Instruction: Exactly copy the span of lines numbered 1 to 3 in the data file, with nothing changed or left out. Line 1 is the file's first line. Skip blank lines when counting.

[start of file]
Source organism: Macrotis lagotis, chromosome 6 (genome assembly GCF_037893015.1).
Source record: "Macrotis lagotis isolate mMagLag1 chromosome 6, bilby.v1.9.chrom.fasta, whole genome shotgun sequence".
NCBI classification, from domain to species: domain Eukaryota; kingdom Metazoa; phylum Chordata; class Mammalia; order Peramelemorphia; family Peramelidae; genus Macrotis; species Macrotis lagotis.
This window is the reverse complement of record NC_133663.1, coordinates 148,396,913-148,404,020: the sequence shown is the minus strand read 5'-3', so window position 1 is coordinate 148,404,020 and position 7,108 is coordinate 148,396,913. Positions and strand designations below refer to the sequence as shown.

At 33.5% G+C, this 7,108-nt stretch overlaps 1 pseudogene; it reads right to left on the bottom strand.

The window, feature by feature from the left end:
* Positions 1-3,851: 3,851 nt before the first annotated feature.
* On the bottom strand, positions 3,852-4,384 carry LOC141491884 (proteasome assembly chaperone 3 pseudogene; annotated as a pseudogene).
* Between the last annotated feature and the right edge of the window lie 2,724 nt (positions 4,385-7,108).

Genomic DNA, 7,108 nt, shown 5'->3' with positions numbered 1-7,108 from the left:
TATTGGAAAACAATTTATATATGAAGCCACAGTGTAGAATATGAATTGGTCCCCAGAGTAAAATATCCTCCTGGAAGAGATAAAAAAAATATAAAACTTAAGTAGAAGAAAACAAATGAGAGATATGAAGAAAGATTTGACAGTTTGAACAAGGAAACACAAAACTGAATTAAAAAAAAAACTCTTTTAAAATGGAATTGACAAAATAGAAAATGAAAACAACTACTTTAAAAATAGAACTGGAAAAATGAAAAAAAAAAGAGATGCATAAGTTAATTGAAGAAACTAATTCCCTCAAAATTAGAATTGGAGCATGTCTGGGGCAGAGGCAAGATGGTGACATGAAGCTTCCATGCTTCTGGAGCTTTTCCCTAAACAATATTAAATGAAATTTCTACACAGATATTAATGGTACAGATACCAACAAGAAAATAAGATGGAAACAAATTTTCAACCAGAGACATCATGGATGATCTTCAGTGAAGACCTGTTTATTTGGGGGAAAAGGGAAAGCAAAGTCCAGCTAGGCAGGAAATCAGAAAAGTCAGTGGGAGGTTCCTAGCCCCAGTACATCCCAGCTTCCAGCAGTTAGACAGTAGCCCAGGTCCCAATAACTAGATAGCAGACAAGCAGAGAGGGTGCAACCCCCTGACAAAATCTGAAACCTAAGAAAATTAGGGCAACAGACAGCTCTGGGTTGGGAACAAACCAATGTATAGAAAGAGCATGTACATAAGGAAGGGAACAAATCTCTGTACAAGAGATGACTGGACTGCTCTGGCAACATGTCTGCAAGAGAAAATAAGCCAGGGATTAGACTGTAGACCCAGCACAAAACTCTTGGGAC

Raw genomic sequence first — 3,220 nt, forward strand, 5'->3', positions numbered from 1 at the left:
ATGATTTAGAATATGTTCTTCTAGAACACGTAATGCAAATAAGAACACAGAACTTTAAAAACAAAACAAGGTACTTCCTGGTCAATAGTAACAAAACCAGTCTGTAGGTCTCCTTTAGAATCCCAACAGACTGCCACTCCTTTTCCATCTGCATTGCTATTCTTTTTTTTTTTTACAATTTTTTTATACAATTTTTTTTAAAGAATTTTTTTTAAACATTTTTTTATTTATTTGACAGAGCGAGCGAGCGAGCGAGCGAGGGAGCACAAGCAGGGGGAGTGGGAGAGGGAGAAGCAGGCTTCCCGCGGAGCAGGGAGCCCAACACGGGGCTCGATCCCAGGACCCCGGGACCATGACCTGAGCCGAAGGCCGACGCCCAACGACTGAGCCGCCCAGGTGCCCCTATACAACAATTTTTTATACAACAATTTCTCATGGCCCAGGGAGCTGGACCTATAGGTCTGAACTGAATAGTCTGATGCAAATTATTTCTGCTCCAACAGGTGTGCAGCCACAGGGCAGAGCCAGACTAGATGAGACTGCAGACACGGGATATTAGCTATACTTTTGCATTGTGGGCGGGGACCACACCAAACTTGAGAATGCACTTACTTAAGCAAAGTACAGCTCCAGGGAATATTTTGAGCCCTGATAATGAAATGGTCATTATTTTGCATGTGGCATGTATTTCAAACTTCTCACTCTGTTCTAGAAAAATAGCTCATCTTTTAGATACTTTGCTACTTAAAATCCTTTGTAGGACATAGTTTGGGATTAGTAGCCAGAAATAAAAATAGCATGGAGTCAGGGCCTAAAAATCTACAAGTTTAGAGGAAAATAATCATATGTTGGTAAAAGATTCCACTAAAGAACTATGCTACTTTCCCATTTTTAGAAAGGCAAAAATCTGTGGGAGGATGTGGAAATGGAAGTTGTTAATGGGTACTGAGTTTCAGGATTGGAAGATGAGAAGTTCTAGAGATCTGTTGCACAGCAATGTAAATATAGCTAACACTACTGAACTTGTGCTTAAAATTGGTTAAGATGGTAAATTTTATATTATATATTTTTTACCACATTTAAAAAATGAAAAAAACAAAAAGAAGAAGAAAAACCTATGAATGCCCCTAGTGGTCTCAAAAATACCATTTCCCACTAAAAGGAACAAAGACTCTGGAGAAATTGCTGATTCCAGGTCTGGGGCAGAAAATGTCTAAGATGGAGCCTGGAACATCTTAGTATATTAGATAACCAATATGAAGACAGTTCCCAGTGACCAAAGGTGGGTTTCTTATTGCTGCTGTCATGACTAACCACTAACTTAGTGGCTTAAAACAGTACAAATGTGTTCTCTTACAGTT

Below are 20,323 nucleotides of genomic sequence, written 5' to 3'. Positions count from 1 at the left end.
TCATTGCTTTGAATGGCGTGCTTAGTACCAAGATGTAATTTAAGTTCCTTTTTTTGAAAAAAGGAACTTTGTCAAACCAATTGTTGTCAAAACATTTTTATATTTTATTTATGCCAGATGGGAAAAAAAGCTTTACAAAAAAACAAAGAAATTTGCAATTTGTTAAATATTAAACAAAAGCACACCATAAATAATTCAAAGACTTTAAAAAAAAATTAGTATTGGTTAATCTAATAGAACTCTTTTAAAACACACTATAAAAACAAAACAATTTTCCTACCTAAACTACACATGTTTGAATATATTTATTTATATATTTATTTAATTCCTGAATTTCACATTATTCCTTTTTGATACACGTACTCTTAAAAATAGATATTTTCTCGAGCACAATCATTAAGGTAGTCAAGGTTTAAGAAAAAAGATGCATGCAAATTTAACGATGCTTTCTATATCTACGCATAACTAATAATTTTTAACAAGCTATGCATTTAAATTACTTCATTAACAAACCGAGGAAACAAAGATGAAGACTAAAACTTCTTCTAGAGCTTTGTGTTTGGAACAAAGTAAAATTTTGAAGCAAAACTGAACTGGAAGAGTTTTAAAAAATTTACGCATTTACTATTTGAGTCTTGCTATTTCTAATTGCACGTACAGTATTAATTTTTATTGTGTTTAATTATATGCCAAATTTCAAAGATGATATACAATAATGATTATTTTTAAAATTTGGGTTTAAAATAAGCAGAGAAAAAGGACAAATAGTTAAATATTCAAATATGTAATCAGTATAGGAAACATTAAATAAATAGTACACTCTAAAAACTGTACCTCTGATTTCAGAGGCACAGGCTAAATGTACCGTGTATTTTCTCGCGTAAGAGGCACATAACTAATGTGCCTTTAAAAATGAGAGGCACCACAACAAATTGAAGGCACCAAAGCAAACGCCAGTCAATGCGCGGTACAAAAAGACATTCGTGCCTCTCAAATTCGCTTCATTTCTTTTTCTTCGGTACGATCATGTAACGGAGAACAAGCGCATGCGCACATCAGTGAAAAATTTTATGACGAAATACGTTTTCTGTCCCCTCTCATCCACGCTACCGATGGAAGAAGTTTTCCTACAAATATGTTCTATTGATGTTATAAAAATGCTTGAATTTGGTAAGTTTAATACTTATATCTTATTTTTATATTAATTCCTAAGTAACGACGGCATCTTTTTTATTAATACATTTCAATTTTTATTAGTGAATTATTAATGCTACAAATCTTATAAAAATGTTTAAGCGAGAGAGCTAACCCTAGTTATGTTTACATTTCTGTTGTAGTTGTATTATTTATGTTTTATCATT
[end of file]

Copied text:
Source organism: Macrotis lagotis, chromosome 6 (genome assembly GCF_037893015.1).
Source record: "Macrotis lagotis isolate mMagLag1 chromosome 6, bilby.v1.9.chrom.fasta, whole genome shotgun sequence".
NCBI classification, from domain to species: domain Eukaryota; kingdom Metazoa; phylum Chordata; class Mammalia; order Peramelemorphia; family Peramelidae; genus Macrotis; species Macrotis lagotis.